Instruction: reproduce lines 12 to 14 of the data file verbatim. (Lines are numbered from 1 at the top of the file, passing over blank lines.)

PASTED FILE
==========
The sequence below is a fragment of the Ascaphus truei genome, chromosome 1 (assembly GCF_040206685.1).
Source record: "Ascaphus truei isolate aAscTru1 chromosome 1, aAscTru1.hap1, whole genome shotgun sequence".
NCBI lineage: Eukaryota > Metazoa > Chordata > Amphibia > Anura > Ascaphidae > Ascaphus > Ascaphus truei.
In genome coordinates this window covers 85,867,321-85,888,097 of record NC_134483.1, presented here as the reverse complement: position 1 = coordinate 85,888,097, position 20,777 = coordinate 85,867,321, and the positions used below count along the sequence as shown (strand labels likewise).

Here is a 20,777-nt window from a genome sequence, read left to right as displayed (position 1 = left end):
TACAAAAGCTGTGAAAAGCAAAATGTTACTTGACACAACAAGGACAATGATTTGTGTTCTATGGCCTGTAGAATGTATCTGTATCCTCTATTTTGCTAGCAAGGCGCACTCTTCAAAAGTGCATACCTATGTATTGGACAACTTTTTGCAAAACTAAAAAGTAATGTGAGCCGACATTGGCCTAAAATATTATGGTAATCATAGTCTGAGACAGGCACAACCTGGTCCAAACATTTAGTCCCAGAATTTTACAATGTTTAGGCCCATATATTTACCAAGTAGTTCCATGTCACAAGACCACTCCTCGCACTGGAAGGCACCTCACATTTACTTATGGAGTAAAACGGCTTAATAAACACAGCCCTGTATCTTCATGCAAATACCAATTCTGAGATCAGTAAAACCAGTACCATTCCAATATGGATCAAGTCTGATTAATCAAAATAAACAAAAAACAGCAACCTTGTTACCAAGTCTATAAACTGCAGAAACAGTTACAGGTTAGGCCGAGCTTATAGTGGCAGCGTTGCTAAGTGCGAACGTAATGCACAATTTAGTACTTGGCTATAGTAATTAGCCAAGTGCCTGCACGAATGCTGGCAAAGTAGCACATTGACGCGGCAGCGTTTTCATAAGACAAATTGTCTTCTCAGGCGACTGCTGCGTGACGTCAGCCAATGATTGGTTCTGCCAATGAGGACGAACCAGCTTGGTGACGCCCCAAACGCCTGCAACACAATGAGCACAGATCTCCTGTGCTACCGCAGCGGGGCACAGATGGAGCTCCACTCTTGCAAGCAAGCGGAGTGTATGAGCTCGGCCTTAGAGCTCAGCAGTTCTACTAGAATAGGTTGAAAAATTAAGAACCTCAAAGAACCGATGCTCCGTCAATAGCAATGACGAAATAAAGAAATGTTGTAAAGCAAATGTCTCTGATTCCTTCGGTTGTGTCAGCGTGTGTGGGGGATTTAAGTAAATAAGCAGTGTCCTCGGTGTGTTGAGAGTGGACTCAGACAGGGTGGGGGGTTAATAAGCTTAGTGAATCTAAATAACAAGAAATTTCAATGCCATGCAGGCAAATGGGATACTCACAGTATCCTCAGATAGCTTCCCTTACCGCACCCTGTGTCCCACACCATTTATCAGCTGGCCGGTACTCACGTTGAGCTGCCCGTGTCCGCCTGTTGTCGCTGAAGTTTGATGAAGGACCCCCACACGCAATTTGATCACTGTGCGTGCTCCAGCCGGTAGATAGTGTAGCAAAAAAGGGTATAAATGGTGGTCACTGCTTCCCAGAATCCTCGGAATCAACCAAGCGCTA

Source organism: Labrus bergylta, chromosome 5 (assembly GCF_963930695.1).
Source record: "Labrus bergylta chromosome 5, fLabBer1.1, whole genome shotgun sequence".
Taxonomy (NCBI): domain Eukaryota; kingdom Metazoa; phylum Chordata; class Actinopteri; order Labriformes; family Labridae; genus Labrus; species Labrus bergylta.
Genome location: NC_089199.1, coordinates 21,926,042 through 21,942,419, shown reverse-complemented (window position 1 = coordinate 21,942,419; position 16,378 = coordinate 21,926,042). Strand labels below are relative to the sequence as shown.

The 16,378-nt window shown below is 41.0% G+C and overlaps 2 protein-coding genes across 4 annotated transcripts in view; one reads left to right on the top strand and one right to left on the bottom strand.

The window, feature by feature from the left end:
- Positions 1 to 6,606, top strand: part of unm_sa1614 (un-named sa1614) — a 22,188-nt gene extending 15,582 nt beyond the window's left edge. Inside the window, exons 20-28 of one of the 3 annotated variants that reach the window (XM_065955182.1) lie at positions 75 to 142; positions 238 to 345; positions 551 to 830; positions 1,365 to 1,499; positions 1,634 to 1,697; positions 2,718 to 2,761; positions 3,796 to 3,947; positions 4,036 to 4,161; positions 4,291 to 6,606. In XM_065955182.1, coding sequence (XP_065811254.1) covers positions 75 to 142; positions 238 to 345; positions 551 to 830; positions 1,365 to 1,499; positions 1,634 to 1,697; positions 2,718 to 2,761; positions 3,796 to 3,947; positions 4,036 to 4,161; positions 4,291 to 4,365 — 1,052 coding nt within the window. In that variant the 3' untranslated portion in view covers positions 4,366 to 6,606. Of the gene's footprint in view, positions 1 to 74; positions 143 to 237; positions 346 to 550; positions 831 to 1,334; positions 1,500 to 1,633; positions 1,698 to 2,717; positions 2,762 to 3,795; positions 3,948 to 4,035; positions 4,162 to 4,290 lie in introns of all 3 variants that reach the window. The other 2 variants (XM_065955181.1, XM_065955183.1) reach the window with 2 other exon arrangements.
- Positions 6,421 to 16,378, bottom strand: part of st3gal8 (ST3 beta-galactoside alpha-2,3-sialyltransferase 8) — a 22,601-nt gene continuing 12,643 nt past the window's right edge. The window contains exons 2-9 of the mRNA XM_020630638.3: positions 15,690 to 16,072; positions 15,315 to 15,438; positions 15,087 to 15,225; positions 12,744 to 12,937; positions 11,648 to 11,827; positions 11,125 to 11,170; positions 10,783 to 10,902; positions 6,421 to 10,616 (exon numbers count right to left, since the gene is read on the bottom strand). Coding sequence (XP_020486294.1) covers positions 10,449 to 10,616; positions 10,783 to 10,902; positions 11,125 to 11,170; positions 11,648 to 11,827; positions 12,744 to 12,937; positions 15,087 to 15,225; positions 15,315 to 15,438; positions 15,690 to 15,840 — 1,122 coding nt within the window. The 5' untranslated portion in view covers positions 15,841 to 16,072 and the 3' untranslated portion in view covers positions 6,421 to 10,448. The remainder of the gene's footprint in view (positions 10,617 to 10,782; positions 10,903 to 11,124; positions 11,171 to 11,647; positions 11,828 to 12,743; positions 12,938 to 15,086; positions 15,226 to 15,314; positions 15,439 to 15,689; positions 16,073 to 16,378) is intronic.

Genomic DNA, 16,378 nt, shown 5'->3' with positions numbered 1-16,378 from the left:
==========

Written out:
The window, feature by feature from the left end:
- Positions 1 to 6,606, top strand: part of unm_sa1614 (un-named sa1614) — a 22,188-nt gene extending 15,582 nt beyond the window's left edge. Inside the window, exons 20-28 of one of the 3 annotated variants that reach the window (XM_065955182.1) lie at positions 75 to 142; positions 238 to 345; positions 551 to 830; positions 1,365 to 1,499; positions 1,634 to 1,697; positions 2,718 to 2,761; positions 3,796 to 3,947; positions 4,036 to 4,161; positions 4,291 to 6,606. In XM_065955182.1, coding sequence (XP_065811254.1) covers positions 75 to 142; positions 238 to 345; positions 551 to 830; positions 1,365 to 1,499; positions 1,634 to 1,697; positions 2,718 to 2,761; positions 3,796 to 3,947; positions 4,036 to 4,161; positions 4,291 to 4,365 — 1,052 coding nt within the window. In that variant the 3' untranslated portion in view covers positions 4,366 to 6,606. Of the gene's footprint in view, positions 1 to 74; positions 143 to 237; positions 346 to 550; positions 831 to 1,334; positions 1,500 to 1,633; positions 1,698 to 2,717; positions 2,762 to 3,795; positions 3,948 to 4,035; positions 4,162 to 4,290 lie in introns of all 3 variants that reach the window. The other 2 variants (XM_065955181.1, XM_065955183.1) reach the window with 2 other exon arrangements.
- Positions 6,421 to 16,378, bottom strand: part of st3gal8 (ST3 beta-galactoside alpha-2,3-sialyltransferase 8) — a 22,601-nt gene continuing 12,643 nt past the window's right edge. The window contains exons 2-9 of the mRNA XM_020630638.3: positions 15,690 to 16,072; positions 15,315 to 15,438; positions 15,087 to 15,225; positions 12,744 to 12,937; positions 11,648 to 11,827; positions 11,125 to 11,170; positions 10,783 to 10,902; positions 6,421 to 10,616 (exon numbers count right to left, since the gene is read on the bottom strand). Coding sequence (XP_020486294.1) covers positions 10,449 to 10,616; positions 10,783 to 10,902; positions 11,125 to 11,170; positions 11,648 to 11,827; positions 12,744 to 12,937; positions 15,087 to 15,225; positions 15,315 to 15,438; positions 15,690 to 15,840 — 1,122 coding nt within the window. The 5' untranslated portion in view covers positions 15,841 to 16,072 and the 3' untranslated portion in view covers positions 6,421 to 10,448. The remainder of the gene's footprint in view (positions 10,617 to 10,782; positions 10,903 to 11,124; positions 11,171 to 11,647; positions 11,828 to 12,743; positions 12,938 to 15,086; positions 15,226 to 15,314; positions 15,439 to 15,689; positions 16,073 to 16,378) is intronic.